3D Printers Under $500; is the revolution here?

Snap3D-3D-Printer-2da Vinci 1.0 XYZSystems

As those of you who read Global Toy News regularly know, I have been cautioning for some time about the impact that an under $500 3D printer will have on the toy industry.  As I put it in a December 2011 article, “Consumer 3D Printing; Manufacturing’s Big Bang?

No longer would you have to make an action figure in China, put it on a container ship, ship it to the US, transship it to a warehouse, ship it again to a retail outlet and hope a consumer finds and buys it.  Instead, you would be able to sell a download right to a consumer who would in turn print it out in the comfort of his or her own bed or living room.  It would be our industry’s version of the iPod or Netflix.

I wrote that paragraph in 2011.  Here we are in 2014 we are about to find out exactly what impact an affordable 3D printer is going to have on not just the toy industry but all industries that manufacture consumer products.  According to author Agam Sham in a CIO magazine article, “3D Printer Price Drops Could Lure Home Users.”  “A handful of 3D printers priced at less than US$500 were shown at the Inside 3D Printing trade show…They can print small objects in limited colors, but prices of more advanced home 3D printers are dropping as well, opening up the market to a wider audience.”

According to the article, the value of 3D printers and materials sold in 2013 was a surprising, at least to me, US$2.5 billion.  Sales are projected to grow to US$3.8 billion this year and hit US$16.2 billion in 2018.  That last figure is getting pretty close to US annual toy sales.

Solidoodle-3Solidoodle 3

Here are some of the systems mentioned as selling for under $500:


And if you want a 3D printer with a little more horse power, the X Objects' Up Plus system has dropped in price from $4,000 last year to a current price of $1500. 

It’s going to get interesting.


2 thoughts

  1. Here is my personal experience as happy owner of a 3D printer – Solidoodle 2 – and proud parent. My kids aren’t clamoring for me to 3D print toys for them.
    I only had one daughter of a friend request a mustache-shaped ring.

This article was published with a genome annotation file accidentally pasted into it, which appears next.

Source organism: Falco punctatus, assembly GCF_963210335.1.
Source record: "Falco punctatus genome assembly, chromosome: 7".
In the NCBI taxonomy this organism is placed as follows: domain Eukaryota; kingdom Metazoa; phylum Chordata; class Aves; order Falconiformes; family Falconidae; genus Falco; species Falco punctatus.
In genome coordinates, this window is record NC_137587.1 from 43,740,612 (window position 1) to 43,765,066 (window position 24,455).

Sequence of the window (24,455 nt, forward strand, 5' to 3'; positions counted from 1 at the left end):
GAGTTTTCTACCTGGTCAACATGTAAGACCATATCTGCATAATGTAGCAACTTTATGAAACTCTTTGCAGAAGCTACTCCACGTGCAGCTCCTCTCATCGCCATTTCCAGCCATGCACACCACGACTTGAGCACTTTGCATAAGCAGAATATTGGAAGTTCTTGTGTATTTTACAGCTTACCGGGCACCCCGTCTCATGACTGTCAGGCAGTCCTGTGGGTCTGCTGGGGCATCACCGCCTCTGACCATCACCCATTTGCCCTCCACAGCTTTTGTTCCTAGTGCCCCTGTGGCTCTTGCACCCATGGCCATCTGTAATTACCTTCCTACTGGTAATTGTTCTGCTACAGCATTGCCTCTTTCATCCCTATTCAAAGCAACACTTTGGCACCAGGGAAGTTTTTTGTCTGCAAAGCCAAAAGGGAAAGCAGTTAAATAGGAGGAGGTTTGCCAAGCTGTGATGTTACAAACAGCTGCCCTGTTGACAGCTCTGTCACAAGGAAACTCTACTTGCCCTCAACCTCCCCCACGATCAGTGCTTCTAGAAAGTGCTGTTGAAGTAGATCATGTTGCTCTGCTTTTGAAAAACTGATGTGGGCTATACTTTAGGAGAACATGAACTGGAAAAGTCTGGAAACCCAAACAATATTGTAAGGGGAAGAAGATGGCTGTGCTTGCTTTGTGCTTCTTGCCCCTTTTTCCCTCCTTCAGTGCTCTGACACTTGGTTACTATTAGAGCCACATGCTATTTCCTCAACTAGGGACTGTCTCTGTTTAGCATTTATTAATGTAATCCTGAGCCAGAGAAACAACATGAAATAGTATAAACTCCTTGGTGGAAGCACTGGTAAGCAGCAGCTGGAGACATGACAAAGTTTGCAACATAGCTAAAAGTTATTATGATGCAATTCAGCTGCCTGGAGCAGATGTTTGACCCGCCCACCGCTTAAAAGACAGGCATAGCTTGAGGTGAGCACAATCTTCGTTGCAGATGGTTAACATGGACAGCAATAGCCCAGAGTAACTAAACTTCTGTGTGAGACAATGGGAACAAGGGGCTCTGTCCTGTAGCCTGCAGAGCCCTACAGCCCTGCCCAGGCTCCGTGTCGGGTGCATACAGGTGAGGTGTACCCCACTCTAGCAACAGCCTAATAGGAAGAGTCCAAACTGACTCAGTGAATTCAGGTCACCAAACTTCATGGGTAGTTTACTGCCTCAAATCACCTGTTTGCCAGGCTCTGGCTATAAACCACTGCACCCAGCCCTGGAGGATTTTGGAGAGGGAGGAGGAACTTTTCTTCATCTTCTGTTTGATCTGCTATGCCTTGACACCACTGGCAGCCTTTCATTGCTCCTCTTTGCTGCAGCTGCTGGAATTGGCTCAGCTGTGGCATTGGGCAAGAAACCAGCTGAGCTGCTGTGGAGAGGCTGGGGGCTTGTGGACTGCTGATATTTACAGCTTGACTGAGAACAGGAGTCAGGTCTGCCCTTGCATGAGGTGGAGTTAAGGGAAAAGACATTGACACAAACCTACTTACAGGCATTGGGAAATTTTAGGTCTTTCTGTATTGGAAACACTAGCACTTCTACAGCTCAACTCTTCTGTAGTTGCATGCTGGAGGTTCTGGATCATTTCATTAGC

I see a real opportunity for brand names to put up .stl files in the thingiverse (or elsewhere). That could really kickstart the interest, even if the finished item looks far different from a nice smooth toy.
    But for now they can only rely on my 3D designing abilities, which aren’t close to action figure realism. And I haven’t yet managed to get them excited about designing their own objects.
    So, yes, there are kinks to work out pretty much everywhere, but intriguing opportunities too.

  2. Thanks for posting this! I was waiting for you to write something about 3D printing! It IS going to get interesting indeed. I went to a 3D printing seminar last weekend here in HK and the speed at which this technology is moving forward is insane. Honestly speaking, today’s 3D printers for home use (i.e. USD 500,- price point) are not very advanced yet. From the materials used, the lack of the establishment of a few key market leading brands, and the fact that many “back yard barn companies” are still trying to concur a place in this market, we can tell that the market has not yet matured. It is like those matrix printers in the 1980’s. But the technology is moving fast and even food, soft plastics, and metals can be printed now! A Harvard professor found a way to print material that can transfer electricity! Technically, you could print an iPhone. This technology will impact business massively, without any doubt and starting very soon.

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